The process of clicking around in search of links for these weekend reading posts is always full of surprise and discovery. It’s often filled with emotion, too—grief, sadness, or excitement, depending on what I find and how it strikes me. This week, my heart ached and then celebrated along with Lily, who bravely shared her story of returning to the kitchen space after her mother’s death on Food52.
“My mother was my portal into the world of the senses,” Lily writes. “She taught me to cook without recipes, to experiment freely with whatever ingredients were on hand, to look first to the earth, and second to the demands of hunger. But in 2008, when she died, the kitchen suddenly became a foreign space filled with hotspots of loss.”
It’s no surprise that the loss of her Mom temporarily severed Lily’s connection to cooking: “In the months after her death, I felt infantile, my twenty-four-year-old self reduced to the lowest common denominator of adult capacity. There were days when I couldn’t bear to step into the kitchen at all, so weighty was the pall of her absence.”
One of the most difficult dimensions of loss, at least in my experience, is how thoroughly it can transform spaces that have always felt familiar and safe. I remember setting foot into my grandmother’s apartment for the first time after she passed away and feeling shocked at how different it seemed to me. It had always been a safe, cozy, sunny place, a place that was animated by my Yaya’s undeniable joie de vivre. Suddenly it felt dark and crowded, overrun with the belongings that my mom and I were tasked with sorting through and giving away. It even looked different to me: smaller, older, a little dingier. Without her big, warm, welcoming presence, nothing was the same.
Physical spaces can take on new meaning and be perceived differently after all kinds of loss. The spaces you shared with a lover and partner suddenly feel barren—maybe even unapproachable—once the bond has dissolved. (I’m experiencing this with many familiar spots and corners of the city right now.) Family estrangement can do it, too. Even when a relationship ends by choice, the sudden changes in one’s immediate landscape can feel shocking.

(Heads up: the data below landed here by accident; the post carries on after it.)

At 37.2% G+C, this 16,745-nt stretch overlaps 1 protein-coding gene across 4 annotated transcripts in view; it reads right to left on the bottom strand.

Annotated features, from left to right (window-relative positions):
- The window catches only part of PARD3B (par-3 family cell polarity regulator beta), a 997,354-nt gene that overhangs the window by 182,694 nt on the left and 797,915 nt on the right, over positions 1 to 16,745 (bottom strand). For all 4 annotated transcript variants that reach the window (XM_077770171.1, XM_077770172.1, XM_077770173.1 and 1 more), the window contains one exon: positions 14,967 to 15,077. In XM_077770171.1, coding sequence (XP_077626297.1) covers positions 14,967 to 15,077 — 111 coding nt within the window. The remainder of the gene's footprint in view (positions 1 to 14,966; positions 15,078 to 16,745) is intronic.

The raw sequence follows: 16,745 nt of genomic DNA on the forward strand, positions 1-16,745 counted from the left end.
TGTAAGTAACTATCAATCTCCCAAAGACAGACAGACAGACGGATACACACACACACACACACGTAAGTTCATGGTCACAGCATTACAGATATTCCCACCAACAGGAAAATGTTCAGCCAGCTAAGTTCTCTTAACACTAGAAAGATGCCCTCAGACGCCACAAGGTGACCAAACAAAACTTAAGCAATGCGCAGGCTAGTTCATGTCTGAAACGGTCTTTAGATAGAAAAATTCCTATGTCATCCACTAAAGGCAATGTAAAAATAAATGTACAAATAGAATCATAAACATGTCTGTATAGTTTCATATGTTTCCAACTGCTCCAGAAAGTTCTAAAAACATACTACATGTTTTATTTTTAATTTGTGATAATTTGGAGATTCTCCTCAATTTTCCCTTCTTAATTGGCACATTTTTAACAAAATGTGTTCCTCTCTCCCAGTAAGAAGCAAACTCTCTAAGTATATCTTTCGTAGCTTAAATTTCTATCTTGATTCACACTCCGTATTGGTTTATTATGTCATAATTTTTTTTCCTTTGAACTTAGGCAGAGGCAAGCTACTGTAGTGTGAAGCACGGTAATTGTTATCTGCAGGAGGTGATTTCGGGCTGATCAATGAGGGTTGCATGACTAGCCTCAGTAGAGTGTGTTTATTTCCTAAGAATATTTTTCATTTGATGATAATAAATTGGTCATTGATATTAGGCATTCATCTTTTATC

I really can’t imagine the depth of Lily’s grief or the strength that it took for her to step back into the kitchen as she mourned, but I do know that food can hold remarkable healing power. I know that, when you’re feeling lost, recipes can bring you home. So I found myself nodding and smiling when Lily described how tofu—an ingredient she’d been introduced to by her “hippie at heart” parents as a small baby and immediately named “fuff”—was a part of her healing process.
Tofu was so woven into the fabric of Lily’s childhood that she was able to make it even when cooking anything else felt impossible. A familiar recipe served as a portal through which Lily was able to let memory in and start to feel again, little by little:
This, then, was how I put myself back together again in the kitchen, summoning those moments when the wholeness of our family was so plain and joyful it didn’t hurt. Remembering her as she was before, relearning the tastes and textures and foods that she gave me. Now, when I make tofu, I feel her in me. Drain the water. Slice the curd. Marinate. Remember. Feel it all.
Lily’s words resonate not only because they’re rich and honest (and because I love tofu), but also because I know how foreign the kitchen can feel in the wake of painful life events. I’ve watched many clients go through periods of total alienation from cooking when they’re suffering, either because food and cooking are too imbued with memory to be bearable or because other forms of self-care need to come first.